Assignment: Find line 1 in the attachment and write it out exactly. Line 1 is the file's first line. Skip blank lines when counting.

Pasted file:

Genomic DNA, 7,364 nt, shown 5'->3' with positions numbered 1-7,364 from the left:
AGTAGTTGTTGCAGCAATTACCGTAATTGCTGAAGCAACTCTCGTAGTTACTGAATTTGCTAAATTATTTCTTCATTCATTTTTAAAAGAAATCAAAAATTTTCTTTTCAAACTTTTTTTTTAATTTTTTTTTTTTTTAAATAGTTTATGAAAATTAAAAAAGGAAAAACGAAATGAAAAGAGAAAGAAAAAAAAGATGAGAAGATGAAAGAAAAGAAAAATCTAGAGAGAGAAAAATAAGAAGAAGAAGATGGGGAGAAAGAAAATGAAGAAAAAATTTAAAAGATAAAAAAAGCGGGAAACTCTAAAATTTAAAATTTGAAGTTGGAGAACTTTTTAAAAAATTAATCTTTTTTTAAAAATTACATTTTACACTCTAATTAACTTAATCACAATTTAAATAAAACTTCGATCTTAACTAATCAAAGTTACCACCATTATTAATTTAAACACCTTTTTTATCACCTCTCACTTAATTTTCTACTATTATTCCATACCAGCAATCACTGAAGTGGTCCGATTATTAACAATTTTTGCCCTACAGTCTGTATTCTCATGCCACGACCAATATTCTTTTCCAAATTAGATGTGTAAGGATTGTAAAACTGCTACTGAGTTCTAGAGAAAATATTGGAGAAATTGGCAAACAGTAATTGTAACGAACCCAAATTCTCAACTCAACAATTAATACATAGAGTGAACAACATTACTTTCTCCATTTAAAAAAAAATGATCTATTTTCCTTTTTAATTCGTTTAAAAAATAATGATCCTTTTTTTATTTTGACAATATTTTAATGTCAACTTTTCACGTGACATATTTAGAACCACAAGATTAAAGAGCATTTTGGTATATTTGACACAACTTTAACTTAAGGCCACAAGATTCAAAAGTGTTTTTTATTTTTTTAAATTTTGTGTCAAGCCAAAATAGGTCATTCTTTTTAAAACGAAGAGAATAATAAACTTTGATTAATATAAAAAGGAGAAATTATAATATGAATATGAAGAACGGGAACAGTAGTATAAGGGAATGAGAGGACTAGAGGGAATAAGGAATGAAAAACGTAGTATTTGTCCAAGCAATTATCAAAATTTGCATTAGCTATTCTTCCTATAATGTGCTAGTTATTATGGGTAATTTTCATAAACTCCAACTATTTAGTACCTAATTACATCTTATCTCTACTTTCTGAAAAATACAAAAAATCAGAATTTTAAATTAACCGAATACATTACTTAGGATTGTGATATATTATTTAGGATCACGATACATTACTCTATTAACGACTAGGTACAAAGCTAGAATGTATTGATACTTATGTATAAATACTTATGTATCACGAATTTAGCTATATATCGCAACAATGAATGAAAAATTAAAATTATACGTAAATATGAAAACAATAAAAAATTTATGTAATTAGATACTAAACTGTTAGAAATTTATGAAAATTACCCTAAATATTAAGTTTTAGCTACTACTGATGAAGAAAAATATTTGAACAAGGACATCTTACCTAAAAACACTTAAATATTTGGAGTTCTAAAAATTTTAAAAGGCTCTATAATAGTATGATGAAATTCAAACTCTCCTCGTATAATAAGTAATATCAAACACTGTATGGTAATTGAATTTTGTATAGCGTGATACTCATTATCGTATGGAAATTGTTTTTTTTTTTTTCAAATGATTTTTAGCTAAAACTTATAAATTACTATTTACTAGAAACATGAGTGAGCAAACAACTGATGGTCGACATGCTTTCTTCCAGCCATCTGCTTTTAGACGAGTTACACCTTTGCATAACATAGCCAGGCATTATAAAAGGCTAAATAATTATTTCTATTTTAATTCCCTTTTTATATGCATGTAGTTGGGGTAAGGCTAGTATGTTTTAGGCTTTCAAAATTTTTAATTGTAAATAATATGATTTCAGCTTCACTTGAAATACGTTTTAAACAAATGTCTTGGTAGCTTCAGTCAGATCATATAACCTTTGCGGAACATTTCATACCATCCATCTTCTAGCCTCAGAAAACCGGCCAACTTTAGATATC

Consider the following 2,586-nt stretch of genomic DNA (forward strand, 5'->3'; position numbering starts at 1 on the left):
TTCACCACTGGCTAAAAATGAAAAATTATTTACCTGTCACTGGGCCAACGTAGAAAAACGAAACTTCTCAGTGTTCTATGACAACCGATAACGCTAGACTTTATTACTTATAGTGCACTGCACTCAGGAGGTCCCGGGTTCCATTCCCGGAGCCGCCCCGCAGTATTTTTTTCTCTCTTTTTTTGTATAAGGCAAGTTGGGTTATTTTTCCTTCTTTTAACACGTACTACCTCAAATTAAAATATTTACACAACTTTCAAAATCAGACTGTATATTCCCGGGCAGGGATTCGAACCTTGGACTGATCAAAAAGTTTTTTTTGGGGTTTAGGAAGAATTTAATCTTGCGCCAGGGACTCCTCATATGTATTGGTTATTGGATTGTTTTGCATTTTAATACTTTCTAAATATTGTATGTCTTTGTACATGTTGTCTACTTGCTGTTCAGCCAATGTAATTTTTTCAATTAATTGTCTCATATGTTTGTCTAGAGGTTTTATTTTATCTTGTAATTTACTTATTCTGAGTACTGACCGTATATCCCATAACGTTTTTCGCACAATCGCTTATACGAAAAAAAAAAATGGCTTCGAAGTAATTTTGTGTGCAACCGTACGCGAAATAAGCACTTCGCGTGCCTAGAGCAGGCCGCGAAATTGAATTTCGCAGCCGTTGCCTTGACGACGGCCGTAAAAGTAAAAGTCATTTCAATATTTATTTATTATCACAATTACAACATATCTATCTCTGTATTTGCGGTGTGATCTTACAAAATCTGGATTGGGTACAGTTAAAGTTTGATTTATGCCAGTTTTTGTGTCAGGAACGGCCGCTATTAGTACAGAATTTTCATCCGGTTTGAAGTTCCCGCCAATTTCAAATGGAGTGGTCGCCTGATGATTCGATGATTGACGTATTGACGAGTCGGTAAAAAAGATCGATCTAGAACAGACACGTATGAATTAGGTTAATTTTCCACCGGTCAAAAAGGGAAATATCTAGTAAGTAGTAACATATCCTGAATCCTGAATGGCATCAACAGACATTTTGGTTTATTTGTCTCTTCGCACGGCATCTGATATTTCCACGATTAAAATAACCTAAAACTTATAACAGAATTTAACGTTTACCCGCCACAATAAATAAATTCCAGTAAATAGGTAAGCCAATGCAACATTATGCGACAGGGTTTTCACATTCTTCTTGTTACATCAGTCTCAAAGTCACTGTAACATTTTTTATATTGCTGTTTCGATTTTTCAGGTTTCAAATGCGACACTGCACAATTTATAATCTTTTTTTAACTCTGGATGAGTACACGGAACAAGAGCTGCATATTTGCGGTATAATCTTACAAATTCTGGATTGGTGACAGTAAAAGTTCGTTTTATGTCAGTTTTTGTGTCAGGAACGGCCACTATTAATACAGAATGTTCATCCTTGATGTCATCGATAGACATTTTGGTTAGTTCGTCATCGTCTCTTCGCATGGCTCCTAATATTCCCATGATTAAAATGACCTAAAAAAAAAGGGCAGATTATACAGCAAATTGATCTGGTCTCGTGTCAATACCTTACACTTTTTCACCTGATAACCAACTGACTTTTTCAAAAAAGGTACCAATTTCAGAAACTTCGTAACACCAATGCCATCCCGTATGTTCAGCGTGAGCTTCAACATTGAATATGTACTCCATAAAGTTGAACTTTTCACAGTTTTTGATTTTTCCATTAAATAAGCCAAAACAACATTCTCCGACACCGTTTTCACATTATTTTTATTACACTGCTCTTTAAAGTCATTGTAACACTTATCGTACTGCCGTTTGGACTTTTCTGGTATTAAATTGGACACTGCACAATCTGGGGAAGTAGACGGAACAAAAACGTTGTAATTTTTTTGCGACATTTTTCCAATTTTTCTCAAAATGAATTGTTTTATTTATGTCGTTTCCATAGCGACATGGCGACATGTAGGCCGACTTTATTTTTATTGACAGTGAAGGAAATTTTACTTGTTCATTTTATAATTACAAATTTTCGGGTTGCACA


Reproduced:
Genomic DNA, 7,364 nt, shown 5'->3' with positions numbered 1-7,364 from the left: